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The Rules of Brand Strategy

Brand strategy is a shifting target, and no matter how many plans owners and marketers develop for clients, large and small, new and established, it is always scary at the start.

It feels like fitting a key into a lock when properly relating customer behaviors, beliefs, trends, and time to your company’s core competencies while making the competition irrelevant. Finding that key isn’t always simple.

 

Below we provide a list as a starting point for designing your plan. If you have one, put it to the test with this list.

 

8 Rules To Guide You

 

Don’t define yourself against a competitor.

 

Your identity is connected to theirs and will always be constrained as long as you define yourself against them. People make this error in a variety of ways, including generating almost identical online experiences, citing competitors in content, and copying sales methods.

 

If you genuinely are a brand-led business, you must send the message that those other players aren’t even on your radar.

 

Be unique 

 

Strong brands are one of a kind. A well-designed, one-of-a-kind branding approach will instill trust in your customers and help you stand out from the crowd. 

 

In comparison to other brands, other brands say and do things differently in their industry. They either speak in a certain tone, follow or reach out to specific groups, or envision the future in a certain light. Also, you’re increasing your customer loyalty, equity, and market value. Instead of trying to be better, attempt to be unique.

 

Be specific as possible. 

The goal is to leave a lasting impression on the customer so that they link your brand with something particular and attractive that sets it apart from the competition.

 

You may be the loudest, have the most money to spend on marketing, or you may be the most resonant by communicating the proper message to your target demographic. Be as precise as possible. Specificity wins the hearts and minds of the public.

 

Tell a story

 

The goal is to make the spectator feel something — something strong enough to motivate them to act. In marketing, storytelling helps customers understand why they should care about a product or service, and it also helps to humanize your brand. Even if the story is about the product, it must have an emotional component. Otherwise, you’re just another firm with a name and a good product but no genuine brand strategy.

 

Take bold risks.

 

You’re taking a chance if you stake your future on a specific future vision. Betting on the future should seem dangerous. Risk, on the other hand, cuts both ways. Consumers seek authority from old brands. They’re rapidly losing market share since that’s an outdated approach that doesn’t operate in today’s world. The majority of entrepreneurs are already aware of this.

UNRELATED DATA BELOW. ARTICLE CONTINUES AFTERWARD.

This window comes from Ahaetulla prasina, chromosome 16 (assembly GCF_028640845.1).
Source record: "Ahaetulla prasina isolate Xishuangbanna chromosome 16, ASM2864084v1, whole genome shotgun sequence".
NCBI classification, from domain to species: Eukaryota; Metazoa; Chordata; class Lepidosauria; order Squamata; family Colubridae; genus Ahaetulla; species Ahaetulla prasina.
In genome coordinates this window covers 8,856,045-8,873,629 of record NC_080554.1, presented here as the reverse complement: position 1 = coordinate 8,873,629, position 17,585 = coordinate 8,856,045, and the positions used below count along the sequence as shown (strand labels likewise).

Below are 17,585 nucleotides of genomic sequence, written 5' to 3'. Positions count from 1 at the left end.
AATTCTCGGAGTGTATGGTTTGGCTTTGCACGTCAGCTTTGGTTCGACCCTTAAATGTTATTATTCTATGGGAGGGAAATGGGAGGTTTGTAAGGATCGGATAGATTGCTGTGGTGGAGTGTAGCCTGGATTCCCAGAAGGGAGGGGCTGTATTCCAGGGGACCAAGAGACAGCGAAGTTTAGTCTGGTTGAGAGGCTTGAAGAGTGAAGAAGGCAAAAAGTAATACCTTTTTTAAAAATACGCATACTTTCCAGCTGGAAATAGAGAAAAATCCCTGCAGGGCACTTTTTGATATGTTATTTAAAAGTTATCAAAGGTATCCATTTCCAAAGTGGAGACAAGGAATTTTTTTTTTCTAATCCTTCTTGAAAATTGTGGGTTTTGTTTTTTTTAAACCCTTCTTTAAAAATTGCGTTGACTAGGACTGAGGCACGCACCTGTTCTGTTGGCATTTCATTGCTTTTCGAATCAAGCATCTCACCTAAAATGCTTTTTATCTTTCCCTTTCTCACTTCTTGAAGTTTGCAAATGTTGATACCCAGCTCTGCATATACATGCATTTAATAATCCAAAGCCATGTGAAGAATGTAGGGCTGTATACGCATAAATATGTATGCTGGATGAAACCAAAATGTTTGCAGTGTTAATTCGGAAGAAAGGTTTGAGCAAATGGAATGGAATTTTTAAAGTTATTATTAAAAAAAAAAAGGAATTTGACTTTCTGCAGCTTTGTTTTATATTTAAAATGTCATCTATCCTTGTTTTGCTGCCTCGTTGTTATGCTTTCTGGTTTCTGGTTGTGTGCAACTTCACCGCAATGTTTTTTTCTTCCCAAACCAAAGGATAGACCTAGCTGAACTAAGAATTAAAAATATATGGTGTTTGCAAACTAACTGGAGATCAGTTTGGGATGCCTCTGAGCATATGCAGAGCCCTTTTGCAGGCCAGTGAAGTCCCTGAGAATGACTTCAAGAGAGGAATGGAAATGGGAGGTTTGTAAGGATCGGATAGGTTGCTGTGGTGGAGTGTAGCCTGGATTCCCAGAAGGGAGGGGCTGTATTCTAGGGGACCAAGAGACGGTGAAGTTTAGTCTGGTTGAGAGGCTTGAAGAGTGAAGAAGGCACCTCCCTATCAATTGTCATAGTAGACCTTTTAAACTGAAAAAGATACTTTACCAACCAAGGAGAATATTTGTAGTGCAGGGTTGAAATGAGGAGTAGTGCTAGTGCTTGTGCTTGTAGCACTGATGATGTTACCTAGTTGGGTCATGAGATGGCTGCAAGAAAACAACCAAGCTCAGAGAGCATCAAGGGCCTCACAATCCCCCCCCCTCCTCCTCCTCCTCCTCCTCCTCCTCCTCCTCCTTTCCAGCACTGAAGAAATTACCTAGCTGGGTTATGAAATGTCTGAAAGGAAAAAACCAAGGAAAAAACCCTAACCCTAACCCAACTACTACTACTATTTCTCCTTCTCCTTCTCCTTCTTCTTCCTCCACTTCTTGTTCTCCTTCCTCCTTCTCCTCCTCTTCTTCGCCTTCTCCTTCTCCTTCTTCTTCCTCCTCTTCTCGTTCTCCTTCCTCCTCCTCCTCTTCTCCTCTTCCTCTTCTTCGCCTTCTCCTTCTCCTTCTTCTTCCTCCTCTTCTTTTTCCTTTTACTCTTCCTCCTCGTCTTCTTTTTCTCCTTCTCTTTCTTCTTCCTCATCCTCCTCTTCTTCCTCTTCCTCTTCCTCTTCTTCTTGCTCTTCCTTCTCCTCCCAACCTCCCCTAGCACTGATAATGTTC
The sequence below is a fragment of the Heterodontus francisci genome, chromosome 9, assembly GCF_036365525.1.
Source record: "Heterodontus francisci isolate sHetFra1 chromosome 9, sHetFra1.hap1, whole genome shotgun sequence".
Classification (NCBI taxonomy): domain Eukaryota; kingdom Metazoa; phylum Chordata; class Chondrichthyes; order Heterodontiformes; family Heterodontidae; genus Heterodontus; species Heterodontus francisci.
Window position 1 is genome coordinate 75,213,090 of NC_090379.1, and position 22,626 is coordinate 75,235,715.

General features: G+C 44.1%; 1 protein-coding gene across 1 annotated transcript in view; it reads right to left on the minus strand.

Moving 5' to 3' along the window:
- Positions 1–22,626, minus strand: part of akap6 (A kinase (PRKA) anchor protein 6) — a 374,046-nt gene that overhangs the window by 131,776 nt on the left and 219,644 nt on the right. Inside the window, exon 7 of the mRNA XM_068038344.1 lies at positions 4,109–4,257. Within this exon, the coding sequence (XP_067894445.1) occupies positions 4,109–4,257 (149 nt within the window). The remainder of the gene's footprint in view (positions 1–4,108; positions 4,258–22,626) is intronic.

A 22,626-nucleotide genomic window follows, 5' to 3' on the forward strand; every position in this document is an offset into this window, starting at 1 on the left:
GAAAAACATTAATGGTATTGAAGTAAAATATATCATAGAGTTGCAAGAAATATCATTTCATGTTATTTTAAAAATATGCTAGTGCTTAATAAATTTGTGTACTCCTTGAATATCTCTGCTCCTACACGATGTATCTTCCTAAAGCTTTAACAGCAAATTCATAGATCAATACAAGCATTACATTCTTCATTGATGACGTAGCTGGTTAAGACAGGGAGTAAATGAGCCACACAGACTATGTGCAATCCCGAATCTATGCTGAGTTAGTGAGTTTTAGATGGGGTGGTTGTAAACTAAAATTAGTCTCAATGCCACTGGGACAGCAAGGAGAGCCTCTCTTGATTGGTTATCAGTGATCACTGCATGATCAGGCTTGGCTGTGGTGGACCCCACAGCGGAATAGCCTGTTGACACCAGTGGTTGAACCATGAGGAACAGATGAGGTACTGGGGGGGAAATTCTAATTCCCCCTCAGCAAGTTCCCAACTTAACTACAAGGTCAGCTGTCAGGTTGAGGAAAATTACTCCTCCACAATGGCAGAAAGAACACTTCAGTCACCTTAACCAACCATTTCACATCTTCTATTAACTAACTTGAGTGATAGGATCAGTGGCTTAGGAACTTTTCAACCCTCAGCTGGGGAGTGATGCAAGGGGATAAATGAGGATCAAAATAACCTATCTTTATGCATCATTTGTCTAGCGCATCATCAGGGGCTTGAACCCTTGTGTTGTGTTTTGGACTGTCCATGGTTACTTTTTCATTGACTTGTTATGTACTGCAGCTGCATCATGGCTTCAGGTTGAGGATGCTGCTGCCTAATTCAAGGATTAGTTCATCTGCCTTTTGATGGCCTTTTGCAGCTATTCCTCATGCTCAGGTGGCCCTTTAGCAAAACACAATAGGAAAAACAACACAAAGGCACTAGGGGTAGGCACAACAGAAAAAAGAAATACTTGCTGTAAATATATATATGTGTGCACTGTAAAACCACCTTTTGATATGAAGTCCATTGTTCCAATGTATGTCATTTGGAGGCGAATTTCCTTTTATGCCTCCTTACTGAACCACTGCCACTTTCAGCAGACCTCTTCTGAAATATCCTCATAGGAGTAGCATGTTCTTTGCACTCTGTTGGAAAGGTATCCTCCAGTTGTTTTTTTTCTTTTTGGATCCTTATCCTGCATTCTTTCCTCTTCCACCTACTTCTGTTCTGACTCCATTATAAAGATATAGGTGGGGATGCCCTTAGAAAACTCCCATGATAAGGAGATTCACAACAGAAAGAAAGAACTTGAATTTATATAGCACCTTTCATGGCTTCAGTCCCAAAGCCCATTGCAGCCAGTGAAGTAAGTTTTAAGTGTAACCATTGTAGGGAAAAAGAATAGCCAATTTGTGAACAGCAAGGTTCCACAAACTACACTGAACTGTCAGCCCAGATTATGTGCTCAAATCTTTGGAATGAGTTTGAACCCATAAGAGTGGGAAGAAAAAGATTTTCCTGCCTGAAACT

They don’t always understand that new and rising brands must build authority by taking calculated risks. This is especially true in the premium market.

 

Spotlight the customer, not the company.

This is something many brand strategists notice in a lot of startups. They want everyone to know how great they and their products are. Not that there’s anything wrong with it, but when it comes to user experience, you should place words to emphasize the customer’s benefits. What is the benefit of your product to the customer? What exactly do they require it for?

 

Focusing on the latter before you want to expose your brand and product advantages will surely create a different impact. 

 

Look into the future.

 

In two, five, or ten years, where will the world be? Solving a current problem ignores the fact that your customers/consumers are constantly changing. Cultures, attitudes, and behaviors change throughout time, and your brand should adapt as well.

 

Your brand strategy must consider the future, and what you see there will influence how you think now.

 

Build tension.

 

To make something fascinating, you must first locate a source of tension. The conflict could be between a client’s brand and a competitor’s brand.

But before that, you must be clear on your primary message of change and learn to tell a tale that resonates with where your readers are now and where they aspire to be in the future in order to create tension.

 

Tension attracts people’s attention. All of these things build tension: being particular, taking daring risks, and speaking your hidden language. They capture your primary audience while keeping secondary audiences on the sideline.

 

Conclusion

 

Creating a brand strategy has a lot of options. You need to dig deeper and know your company, know your target audience, and know how you can capture your audience’s attention and trust in your brand. It might be scary, but the process will be worth it. 

 

Are you looking for a brand strategist to work with you in building your brand? Check out Brand Master Academy

 

About the author

jenhensey

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